Skip navigation
Special Events Blog
Kevin Dennis

2020 Business Forecasting Tips for Event Pros

Four tips for special events business owners to prosper in 2020

Every new year is filled with 12 months’ worth of business opportunities and possibilities for growth. However, you can only make the most of what lies ahead if you take some time at the start of the year to forecast your future and plan ahead for it.

If these seems like an overwhelming feat, rest assured that you’re not alone. It can feel like a lot of pressure to consider what your company’s future holds, but the truth of the matter is that you’re fully prepared for this. You have a wealth of experience behind you to use for planning purposes, as well as a list of goals that can help you navigate the next year.

Let’s explore some ways you can forecast your business effectively and accurately in 2020.

1. Use your tools wisely
There’s a good chance you have plenty of tools already at your disposal that can help you to forecast the year ahead. Review your Customer Relationship Management (CRM) database, your social media platform, your website analytics, and anything else you have in your back pocket that can give you more insight into your performance from this past year. Keep an eye out for gaps in data that could use room for improvement, as well as the things that seem to be trending upwards for you.

2. Ask for feedback
Quantitative data can only tell you so much, so it’s important to gather as much feedback as possible about your performance from the past year. If you’ve already been getting customer reviews and testimonials, good job--you’re already a step ahead of the game. Consider requesting feedback from your creative partners as well. Your clients only see the final result of your hard work, but your industry peers are more likely to help you identify your strengths and weaknesses.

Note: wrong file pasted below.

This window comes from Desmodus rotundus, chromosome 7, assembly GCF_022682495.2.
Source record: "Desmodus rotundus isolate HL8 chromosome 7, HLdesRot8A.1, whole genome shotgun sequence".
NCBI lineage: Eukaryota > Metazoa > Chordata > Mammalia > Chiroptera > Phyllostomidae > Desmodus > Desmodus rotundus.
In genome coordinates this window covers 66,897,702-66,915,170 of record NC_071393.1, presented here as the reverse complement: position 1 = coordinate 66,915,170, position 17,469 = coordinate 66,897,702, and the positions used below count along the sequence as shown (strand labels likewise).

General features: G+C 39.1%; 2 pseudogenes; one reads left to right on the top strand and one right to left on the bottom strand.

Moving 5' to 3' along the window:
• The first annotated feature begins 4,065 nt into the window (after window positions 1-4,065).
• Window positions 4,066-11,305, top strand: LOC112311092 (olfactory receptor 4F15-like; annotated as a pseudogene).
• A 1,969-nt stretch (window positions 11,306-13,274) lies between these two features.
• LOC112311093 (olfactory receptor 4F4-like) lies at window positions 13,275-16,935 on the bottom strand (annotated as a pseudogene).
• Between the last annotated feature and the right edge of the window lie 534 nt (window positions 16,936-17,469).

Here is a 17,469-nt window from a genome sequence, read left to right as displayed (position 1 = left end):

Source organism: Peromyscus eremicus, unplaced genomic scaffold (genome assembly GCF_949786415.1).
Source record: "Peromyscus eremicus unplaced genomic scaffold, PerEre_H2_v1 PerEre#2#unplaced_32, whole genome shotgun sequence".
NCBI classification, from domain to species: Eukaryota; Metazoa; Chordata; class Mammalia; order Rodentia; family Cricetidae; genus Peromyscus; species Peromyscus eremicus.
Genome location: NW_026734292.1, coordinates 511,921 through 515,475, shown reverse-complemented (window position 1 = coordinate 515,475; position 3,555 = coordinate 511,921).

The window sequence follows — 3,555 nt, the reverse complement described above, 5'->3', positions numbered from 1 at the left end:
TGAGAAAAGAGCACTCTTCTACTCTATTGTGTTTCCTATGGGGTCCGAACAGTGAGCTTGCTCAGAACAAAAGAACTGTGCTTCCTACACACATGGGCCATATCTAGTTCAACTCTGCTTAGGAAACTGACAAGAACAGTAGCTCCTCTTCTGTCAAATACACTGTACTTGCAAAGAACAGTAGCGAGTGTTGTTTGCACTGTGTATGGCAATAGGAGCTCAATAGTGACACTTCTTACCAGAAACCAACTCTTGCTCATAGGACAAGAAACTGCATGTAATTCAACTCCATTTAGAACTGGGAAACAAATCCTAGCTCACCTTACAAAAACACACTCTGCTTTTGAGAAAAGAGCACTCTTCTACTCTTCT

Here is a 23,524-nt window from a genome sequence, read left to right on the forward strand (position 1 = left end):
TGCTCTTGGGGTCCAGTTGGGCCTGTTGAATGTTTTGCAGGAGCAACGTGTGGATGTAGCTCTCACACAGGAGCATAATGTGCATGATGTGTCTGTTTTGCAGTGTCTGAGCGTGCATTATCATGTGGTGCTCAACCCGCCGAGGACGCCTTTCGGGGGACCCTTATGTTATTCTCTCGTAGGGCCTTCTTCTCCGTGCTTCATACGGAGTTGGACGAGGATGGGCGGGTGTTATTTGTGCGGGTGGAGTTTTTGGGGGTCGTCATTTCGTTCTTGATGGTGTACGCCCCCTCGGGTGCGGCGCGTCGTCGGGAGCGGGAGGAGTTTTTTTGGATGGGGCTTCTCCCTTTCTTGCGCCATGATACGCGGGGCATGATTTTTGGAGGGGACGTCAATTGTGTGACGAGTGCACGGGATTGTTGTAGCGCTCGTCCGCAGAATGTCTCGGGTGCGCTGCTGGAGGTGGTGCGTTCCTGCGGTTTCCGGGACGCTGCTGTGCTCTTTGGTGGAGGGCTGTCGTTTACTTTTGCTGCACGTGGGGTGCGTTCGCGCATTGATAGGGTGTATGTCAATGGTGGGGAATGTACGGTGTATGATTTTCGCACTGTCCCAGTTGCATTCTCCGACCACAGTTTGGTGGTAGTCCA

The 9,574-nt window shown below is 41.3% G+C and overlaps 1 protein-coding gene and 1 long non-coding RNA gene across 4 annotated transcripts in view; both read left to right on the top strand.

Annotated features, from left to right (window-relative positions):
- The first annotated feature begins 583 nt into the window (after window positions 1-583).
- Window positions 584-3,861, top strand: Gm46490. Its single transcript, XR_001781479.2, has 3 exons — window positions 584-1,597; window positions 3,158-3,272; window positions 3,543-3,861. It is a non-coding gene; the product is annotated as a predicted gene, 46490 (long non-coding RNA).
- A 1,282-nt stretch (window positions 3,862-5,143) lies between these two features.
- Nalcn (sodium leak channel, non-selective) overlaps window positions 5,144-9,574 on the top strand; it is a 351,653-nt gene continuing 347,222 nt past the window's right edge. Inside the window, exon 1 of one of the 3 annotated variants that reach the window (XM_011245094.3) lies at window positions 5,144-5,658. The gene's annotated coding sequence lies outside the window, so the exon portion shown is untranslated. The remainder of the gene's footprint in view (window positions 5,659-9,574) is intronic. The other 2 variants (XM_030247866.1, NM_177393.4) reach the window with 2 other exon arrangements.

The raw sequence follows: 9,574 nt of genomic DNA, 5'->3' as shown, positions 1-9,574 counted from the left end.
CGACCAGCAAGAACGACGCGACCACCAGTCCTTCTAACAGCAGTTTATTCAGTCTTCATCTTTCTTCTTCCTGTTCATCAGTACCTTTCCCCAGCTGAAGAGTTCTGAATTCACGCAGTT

3. Reevaluate your pricing
A lot can change in 12 months, including the market demands in your area. When you’re busy forecasting the year ahead and making goals, it’s also a good time to take a look at your pricing structure. After all, it plays an instrumental role in your bottom line. Keep an eye on competitors to see how they’re pricing similar services or products. It’s not just about the costs, but also the way you bundle your offerings. Take some time to adjust the packages and products that have not been selling.

4. Set new goals
The goals of last year likely won’t apply to the upcoming year; that would defeat the purpose of growth. Assess how you improved and reached your goals in 2019, taking careful note of any objectives that weren’t quite fulfilled. Rework them, along with any new goals you have, to stretch yourself further and prioritize the areas in which you wish you improved more. For example, if you wanted to reach 10,000 Instagram followers in 2019 but only hit 8,000, push yourself to reach for 12,000 or 15,000.

Business forecasting aligns well with goal-setting because the whole idea is to figure out where you want to go and set up a system that will help you get there. The reality of your past experiences and your current business situation should support your forecast so you can go in with an accurate look at the year ahead.

Kevin Dennis is the editor of WeddingIQ and the owner of Fantasy Sound Event Services, a full-service event company based in Livermore, Calif. Dennis is the past president for Silicon Valley NACE and current international president for WIPA.

Hide comments


  • Allowed HTML tags: <em> <strong> <blockquote> <br> <p>

Plain text

  • No HTML tags allowed.
  • Web page addresses and e-mail addresses turn into links automatically.
  • Lines and paragraphs break automatically.